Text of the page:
British Columbia’s Auditor General has found government’s management of its timber resource deficient and improvident. John Doyle criticized the ministry for having no clear forest management plan, no method of ensuring that what it is doing is effective, poor reporting, and little to offer to offset timber supply losses into the future. These fundamental failings are similar to issues the WSCA raised in its Green Plan and its recent concerns over the level of not sufficiently restocked (NSR) in the province.



VICTORIA – Auditor General John Doyle has released his latest report, An Audit of the Ministry of Forests, Lands and Natural Resource Operations’ Management of Timber.

Nearly two-thirds of British Columbia’s 95 million hectares is forested. These forests contribute to employment, tourism and recreational opportunities, as well as generate significant revenue for government to finance public services. However, trends indicate that the future availability of timber will be smaller and less diverse, putting future revenue opportunities at risk. Stewardship responsibility for these forest resources lies with the Ministry of Forests, Lands and Natural Resource Operations.

“Industry is legally obligated to reforest the areas it harvests, and it does so,” says Doyle. “But government, which is responsible for over 90 per cent of British Columbia’s forests, and whose reforestation decisions have a significant impact on our future forests, is not clear about its own commitments.”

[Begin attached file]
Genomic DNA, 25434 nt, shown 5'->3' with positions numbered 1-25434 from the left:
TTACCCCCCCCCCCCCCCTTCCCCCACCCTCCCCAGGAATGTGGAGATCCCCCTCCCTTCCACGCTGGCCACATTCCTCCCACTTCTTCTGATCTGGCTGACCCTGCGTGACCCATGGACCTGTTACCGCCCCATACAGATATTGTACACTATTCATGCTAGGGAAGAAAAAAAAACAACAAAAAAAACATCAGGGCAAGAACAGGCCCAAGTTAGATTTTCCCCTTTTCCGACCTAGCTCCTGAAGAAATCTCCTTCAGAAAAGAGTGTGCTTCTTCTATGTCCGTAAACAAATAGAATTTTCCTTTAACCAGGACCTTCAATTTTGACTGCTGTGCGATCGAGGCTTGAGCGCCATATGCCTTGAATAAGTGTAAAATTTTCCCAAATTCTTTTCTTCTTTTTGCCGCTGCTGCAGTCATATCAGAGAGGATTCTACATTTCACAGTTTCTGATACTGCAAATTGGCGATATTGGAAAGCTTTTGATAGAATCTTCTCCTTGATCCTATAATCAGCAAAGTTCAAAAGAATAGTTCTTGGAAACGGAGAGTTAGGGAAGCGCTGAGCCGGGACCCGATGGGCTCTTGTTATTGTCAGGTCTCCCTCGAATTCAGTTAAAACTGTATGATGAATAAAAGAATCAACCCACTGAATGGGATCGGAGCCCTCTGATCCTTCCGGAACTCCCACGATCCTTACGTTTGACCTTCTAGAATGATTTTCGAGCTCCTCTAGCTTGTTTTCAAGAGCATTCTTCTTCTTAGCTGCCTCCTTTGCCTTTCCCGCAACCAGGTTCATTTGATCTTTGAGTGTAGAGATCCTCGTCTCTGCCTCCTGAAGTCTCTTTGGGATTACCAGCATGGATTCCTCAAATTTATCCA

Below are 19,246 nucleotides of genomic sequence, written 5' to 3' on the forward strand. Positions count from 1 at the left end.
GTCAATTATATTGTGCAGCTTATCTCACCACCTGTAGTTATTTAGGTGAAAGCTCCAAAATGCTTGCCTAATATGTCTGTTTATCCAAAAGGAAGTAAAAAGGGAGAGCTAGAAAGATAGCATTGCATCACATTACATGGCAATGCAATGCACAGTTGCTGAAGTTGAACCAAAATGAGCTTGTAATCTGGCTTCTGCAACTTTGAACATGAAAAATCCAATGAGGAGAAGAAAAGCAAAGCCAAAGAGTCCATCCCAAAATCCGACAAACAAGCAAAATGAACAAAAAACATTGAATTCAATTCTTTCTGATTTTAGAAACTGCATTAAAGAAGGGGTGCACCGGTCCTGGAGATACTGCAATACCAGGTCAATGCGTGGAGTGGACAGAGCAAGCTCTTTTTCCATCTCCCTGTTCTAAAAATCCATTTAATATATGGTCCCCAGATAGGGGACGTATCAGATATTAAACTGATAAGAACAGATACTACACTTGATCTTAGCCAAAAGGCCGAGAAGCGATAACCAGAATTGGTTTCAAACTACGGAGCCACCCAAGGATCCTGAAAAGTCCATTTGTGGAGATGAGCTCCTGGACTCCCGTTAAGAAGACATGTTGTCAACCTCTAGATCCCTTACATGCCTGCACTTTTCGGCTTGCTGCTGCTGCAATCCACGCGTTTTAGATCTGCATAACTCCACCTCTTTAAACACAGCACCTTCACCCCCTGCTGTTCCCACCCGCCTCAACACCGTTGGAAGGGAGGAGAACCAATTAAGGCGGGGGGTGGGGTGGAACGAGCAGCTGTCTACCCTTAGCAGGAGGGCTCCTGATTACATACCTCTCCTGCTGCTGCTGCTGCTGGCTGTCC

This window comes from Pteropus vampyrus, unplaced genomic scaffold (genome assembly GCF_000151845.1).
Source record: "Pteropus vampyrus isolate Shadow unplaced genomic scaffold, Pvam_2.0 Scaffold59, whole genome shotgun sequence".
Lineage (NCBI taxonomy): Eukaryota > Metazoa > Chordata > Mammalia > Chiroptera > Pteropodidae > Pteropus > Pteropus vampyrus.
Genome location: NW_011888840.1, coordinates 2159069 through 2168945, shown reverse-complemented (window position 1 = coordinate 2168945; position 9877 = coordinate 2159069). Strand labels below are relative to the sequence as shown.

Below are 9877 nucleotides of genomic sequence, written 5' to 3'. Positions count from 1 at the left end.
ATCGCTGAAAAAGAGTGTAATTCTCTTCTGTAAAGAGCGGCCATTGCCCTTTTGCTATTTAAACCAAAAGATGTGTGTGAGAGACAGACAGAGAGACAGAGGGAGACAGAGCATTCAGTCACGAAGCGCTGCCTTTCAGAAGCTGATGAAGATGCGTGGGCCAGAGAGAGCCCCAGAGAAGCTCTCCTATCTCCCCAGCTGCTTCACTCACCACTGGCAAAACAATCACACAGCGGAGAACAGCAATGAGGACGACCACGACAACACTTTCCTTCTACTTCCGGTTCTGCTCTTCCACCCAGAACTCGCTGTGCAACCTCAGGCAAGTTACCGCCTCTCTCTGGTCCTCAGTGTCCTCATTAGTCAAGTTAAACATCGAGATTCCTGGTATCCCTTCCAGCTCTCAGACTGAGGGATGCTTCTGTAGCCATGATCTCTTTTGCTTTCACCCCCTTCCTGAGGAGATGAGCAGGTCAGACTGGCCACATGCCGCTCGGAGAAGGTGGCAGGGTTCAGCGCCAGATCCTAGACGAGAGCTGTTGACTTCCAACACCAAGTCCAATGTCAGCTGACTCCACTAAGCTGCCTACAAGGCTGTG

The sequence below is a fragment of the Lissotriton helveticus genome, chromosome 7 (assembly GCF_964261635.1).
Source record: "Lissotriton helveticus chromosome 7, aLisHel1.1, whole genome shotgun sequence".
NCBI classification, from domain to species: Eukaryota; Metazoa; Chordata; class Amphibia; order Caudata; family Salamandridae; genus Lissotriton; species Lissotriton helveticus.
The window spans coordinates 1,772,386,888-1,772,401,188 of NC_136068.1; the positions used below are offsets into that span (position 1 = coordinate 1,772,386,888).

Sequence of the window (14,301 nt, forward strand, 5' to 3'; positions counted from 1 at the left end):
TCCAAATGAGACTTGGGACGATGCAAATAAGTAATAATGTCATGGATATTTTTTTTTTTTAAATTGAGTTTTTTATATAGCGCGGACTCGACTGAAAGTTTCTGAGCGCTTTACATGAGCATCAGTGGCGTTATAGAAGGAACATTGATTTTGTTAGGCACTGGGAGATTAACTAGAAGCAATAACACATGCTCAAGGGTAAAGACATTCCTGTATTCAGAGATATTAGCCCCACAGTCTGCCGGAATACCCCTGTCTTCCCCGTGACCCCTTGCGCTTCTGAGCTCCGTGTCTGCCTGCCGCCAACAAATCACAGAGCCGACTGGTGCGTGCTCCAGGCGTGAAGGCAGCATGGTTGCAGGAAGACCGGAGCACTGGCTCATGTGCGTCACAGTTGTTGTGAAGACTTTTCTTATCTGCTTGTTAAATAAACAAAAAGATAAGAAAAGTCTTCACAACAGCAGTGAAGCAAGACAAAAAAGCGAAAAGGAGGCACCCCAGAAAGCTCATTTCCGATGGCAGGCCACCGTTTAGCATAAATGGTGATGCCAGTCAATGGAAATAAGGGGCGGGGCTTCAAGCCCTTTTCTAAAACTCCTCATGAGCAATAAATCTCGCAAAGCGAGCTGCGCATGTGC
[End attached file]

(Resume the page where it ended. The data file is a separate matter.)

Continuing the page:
The audit found that the ministry has not clearly defined its timber objectives and, as a result, cannot ensure that its management practices are effective. Furthermore, existing management practices are insufficient to offset a trend toward future forests having a lower timber supply and less species diversity in some areas. Finally, the audit found that the ministry does not appropriately monitor and report its timber results against its timber objectives.

“In light of the devastation resulting from such events as mountain pine beetle, the ministry has a window of opportunity to shape our future forests and mitigate the impact with a timely, strategic reforestation plan and cost-effective silviculture,” says Doyle. “To do this, government needs to establish a provincial plan that states its long-term timber objectives and focuses its resources in order to foster economic stability and quality of life for British Columbians now and in the future.”

The Auditor General will follow up on the six recommendations made in the report in 2013.

About the Office of the Auditor General of B.C. The Auditor General is a non-partisan, independent Officer of the Legislature who reports directly to the Legislative Assembly. The Auditor General Act empowers the Auditor General and staff (known as the Office of the Auditor General or OAG) to conduct audits, report findings and make recommendations.

2011/12 Report 11 – An Audit of the Ministry of Forests, Lands and Natural Resource Operations’ Management of Timber

Contact: Office of the Auditor General 250 419-6100